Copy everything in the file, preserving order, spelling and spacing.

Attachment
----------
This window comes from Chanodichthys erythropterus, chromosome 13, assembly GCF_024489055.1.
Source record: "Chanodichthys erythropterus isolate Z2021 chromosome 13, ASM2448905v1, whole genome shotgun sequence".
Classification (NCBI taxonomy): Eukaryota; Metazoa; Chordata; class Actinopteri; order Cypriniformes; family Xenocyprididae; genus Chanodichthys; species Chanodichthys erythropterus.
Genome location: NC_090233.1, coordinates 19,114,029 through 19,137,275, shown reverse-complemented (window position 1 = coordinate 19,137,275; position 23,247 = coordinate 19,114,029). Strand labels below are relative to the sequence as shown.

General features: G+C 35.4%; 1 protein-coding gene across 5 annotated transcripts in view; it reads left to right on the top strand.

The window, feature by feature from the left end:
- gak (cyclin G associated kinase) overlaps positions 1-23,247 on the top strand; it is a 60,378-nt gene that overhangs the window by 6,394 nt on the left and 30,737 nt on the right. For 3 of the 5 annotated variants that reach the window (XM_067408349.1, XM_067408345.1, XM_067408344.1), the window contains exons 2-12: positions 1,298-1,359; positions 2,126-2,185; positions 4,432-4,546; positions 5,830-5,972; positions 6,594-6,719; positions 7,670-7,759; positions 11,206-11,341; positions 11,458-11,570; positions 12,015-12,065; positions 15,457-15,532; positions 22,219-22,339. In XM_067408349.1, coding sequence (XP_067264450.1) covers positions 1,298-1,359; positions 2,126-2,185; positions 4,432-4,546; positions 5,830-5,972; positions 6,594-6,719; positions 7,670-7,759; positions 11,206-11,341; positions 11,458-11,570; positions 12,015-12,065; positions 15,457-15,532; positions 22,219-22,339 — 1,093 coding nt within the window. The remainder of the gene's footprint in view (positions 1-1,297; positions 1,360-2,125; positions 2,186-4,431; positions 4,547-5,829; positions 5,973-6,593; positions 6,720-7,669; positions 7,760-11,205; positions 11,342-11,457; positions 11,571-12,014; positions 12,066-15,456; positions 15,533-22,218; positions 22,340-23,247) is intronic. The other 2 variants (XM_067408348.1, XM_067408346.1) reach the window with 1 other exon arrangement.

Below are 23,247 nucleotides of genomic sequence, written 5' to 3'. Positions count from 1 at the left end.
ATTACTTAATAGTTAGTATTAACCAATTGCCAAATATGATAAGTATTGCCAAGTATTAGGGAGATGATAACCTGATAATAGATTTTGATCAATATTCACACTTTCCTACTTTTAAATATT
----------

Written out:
This window comes from Chanodichthys erythropterus, chromosome 13, assembly GCF_024489055.1.
Source record: "Chanodichthys erythropterus isolate Z2021 chromosome 13, ASM2448905v1, whole genome shotgun sequence".
Classification (NCBI taxonomy): Eukaryota; Metazoa; Chordata; class Actinopteri; order Cypriniformes; family Xenocyprididae; genus Chanodichthys; species Chanodichthys erythropterus.
Genome location: NC_090233.1, coordinates 19,114,029 through 19,137,275, shown reverse-complemented (window position 1 = coordinate 19,137,275; position 23,247 = coordinate 19,114,029). Strand labels below are relative to the sequence as shown.

General features: G+C 35.4%; 1 protein-coding gene across 5 annotated transcripts in view; it reads left to right on the top strand.

The window, feature by feature from the left end:
- gak (cyclin G associated kinase) overlaps positions 1-23,247 on the top strand; it is a 60,378-nt gene that overhangs the window by 6,394 nt on the left and 30,737 nt on the right. For 3 of the 5 annotated variants that reach the window (XM_067408349.1, XM_067408345.1, XM_067408344.1), the window contains exons 2-12: positions 1,298-1,359; positions 2,126-2,185; positions 4,432-4,546; positions 5,830-5,972; positions 6,594-6,719; positions 7,670-7,759; positions 11,206-11,341; positions 11,458-11,570; positions 12,015-12,065; positions 15,457-15,532; positions 22,219-22,339. In XM_067408349.1, coding sequence (XP_067264450.1) covers positions 1,298-1,359; positions 2,126-2,185; positions 4,432-4,546; positions 5,830-5,972; positions 6,594-6,719; positions 7,670-7,759; positions 11,206-11,341; positions 11,458-11,570; positions 12,015-12,065; positions 15,457-15,532; positions 22,219-22,339 — 1,093 coding nt within the window. The remainder of the gene's footprint in view (positions 1-1,297; positions 1,360-2,125; positions 2,186-4,431; positions 4,547-5,829; positions 5,973-6,593; positions 6,720-7,669; positions 7,760-11,205; positions 11,342-11,457; positions 11,571-12,014; positions 12,066-15,456; positions 15,533-22,218; positions 22,340-23,247) is intronic. The other 2 variants (XM_067408348.1, XM_067408346.1) reach the window with 1 other exon arrangement.

Below are 23,247 nucleotides of genomic sequence, written 5' to 3'. Positions count from 1 at the left end.
ATTACTTAATAGTTAGTATTAACCAATTGCCAAATATGATAAGTATTGCCAAGTATTAGGGAGATGATAACCTGATAATAGATTTTGATCAATATTCACACTTTCCTACTTTTAAATATT